Convention supports voting rights for Irish emigrants
Members vote for allowing Irish citizens living outside the State to cast ballot in presidential polls
The Constitutional Convention is being chaired by Tom Arnold in Malahide, Co Dublin. Photograph: Eric Luke/The Irish Times
Proposals to extend voting rights to Irish people overseas in presidential elections will be recommended to Government following a meeting of the Constitutional Convention this weekend.
At the end of a two-day session in Malahide in north Dublin, members voted overwhelmingly in favour of allowing Irish citizens resident outsite the State, including those living in Northern Ireland, to cast a ballot.
Closing the meeting this afternoon, chairman of the Convention Tom Arnold said it had been a “powerful weekend”.
“This is an incredibly important issue that is hugely relevant to thousands of Irish citizens living all over the world,” he said.
Of the Convention’s 100 members, 78 voted in favour of extending the franchise to the Irish abroad, while 73 per cent agreed with giving Irish citizens living in Northern Ireland a vote.
Some 38 per cent were against imposing a time limit on how long citizens would hold onto their vote after they moved abroad.
More than 120 countries around the world have provisions for their citizens abroad to cast a ballot, but Ireland does not currently allow emigrants to vote in presidential or Dáil elections.
Jennie McShannon of Irish in Britain, which represents over 100 Irish community and voluntary organisations across the UK, said not allowing emigrants who had moved abroad to look for work amounted to “disenfranchisement which ought to end”.
“We want to play our part, make a difference. So many have such a real stake, including houses and families here at home,” she said. “If citizenship means anything in a democracy, it means the right for all adults to vote.”
Chairwoman of the Votes for Irish Citizens Abroad campaign Mary Hickman told the Convention that while a vote for Irish citizens abroad in presidential elections was welcome, emigrant citizens should also be given a say in Dáil elections.
“This issue of emigrant citizens voting in general elections isn’t going to go away. It is the avenue, the gateway, for a far better balanced relationship between the Irish nation and its diaspora,” she said.
Dr Theresa Reidy of University College Cork and Dr Iseult Honahan of UCD gave an overview of the issue of emigrant voting rights and provided international comparisons, while Declan Smyth of the Central Statistics Office and Dr Piaras MacÉinrí of UCC made presentations on current emigration statistics and trends.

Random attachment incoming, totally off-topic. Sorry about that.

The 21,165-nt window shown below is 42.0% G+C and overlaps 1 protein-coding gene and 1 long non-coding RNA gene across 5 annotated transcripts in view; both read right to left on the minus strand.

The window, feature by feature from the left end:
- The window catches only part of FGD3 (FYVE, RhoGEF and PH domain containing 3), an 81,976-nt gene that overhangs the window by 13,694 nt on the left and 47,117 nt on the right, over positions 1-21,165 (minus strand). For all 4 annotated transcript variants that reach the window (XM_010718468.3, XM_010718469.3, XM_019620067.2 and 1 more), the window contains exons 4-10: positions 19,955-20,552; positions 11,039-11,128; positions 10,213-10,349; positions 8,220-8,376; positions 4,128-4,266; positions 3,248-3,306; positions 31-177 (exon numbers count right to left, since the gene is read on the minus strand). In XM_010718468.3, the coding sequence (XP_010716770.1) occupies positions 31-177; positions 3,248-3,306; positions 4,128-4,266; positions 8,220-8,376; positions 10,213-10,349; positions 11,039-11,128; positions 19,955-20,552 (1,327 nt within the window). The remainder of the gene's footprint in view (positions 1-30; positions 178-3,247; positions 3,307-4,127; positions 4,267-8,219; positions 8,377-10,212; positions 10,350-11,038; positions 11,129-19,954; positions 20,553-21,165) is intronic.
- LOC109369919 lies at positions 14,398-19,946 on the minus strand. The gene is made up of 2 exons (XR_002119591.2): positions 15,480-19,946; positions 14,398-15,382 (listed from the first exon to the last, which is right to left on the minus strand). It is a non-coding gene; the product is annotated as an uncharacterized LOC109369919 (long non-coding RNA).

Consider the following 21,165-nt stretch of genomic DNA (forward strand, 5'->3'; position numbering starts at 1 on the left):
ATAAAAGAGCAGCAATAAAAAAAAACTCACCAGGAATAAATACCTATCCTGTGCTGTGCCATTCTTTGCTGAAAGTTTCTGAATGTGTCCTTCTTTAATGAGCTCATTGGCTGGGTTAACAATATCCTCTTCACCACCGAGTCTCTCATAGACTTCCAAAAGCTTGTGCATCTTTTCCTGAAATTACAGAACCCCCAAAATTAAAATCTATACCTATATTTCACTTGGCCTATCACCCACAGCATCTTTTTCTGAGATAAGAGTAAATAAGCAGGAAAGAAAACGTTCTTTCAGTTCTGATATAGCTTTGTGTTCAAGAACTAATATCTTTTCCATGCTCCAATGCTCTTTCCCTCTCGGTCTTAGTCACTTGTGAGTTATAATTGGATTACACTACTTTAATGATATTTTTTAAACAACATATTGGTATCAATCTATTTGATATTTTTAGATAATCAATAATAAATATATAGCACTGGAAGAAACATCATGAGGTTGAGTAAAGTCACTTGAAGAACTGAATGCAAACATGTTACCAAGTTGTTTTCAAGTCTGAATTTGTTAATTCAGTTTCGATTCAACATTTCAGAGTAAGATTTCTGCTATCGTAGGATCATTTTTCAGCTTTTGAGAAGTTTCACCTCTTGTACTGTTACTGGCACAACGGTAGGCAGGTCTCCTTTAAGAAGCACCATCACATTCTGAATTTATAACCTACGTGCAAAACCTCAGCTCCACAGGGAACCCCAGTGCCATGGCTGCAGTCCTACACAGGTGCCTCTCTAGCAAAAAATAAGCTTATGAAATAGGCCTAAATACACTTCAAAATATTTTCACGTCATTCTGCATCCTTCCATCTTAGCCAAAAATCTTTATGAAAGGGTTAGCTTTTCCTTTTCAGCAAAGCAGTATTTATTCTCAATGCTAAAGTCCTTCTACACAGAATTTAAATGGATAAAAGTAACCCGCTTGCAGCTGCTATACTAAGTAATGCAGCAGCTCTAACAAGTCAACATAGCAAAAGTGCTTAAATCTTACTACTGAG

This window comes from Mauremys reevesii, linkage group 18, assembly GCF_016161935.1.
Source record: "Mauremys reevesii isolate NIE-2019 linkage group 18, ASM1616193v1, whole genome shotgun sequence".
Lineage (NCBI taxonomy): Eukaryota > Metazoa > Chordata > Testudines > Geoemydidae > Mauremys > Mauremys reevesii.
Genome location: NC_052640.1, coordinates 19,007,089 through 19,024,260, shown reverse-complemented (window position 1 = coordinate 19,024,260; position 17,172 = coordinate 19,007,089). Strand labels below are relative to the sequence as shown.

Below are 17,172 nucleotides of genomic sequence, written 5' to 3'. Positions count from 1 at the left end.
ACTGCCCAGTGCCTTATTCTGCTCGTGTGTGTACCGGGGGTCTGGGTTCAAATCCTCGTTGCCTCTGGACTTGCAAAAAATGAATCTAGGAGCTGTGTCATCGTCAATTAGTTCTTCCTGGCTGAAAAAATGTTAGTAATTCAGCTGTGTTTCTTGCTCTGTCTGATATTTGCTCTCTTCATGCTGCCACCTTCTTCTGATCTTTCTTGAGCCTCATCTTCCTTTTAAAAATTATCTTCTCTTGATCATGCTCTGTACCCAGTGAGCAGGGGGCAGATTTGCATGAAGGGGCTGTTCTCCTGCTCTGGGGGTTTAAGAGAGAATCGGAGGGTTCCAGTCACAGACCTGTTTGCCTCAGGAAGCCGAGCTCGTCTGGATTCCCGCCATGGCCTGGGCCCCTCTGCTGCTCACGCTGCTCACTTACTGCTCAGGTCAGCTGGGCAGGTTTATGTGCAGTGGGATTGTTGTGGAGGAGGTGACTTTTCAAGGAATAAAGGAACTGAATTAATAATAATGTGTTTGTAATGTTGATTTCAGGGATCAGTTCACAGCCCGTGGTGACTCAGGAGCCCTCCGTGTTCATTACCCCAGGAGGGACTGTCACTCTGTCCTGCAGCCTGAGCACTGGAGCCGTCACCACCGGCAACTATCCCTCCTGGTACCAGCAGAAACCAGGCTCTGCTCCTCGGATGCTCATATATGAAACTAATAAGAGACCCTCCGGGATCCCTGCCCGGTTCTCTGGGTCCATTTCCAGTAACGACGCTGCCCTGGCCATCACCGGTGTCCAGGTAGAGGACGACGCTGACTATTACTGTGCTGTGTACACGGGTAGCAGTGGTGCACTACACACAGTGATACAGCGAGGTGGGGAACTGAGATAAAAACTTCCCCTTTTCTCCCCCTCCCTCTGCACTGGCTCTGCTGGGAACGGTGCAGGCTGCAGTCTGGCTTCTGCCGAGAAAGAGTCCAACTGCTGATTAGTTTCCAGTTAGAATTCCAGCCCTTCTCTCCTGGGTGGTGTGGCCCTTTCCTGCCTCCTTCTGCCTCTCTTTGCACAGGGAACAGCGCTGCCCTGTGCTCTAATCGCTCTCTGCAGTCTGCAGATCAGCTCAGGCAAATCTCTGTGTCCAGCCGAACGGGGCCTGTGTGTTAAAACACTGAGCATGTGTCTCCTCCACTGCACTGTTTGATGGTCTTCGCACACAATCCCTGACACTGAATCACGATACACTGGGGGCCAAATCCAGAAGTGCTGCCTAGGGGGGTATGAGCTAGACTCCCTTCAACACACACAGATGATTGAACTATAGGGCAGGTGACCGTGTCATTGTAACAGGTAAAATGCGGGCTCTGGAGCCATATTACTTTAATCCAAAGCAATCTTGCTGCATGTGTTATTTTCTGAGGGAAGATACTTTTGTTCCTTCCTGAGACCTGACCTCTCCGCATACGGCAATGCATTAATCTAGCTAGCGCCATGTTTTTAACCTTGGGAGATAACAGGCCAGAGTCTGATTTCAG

Dr Paul Connors outlined arguments commonly made against granting non-resident citizens a vote, including whether it was right that people would have a say in how the country is run without paying taxes there, or whether emigrants would be sufficiently engaged with the issues to cast an informed vote.
“Social media, Skype, has improved the flow of information, and the fact you can now read The Irish Times online in Australia or America certainly helps. However, in reality how closely to people follow current affairs in Ireland to know the issues or the candidates?” he asked.
The views of almost 2,500 Irish people living abroad who recently completed an online questionnaire on the issue were also shared, with 85 per cent agreeing they should have a vote in presidential elections.
Representatives of Irish communities in Australia, Canada, the UK, France, Germany and the US joined the discussion via video link, which Mr Arnold said “offered a unique and powerful insight into the views of the diaspora”.
Sinn Féin leader Gerry Adams, who participated in a panel discussion at the Convention, described the result as a “constructive contribution to the peace process”.
“The fact that Irish citizens living across the border cannot vote for the President of Ireland is another anomaly of partition, but it is also a form of discrimination against citizens of this Sate,” he said.
“President Michael D Higgins and before him, Mary Robinson and Mary McAleese, spoke and acted as presidents of all of this island. This is how they are regarded in the north too.”
The convention’s recommendations will be brought to Government, who will decide within four months whether to hold a referendum on the issue.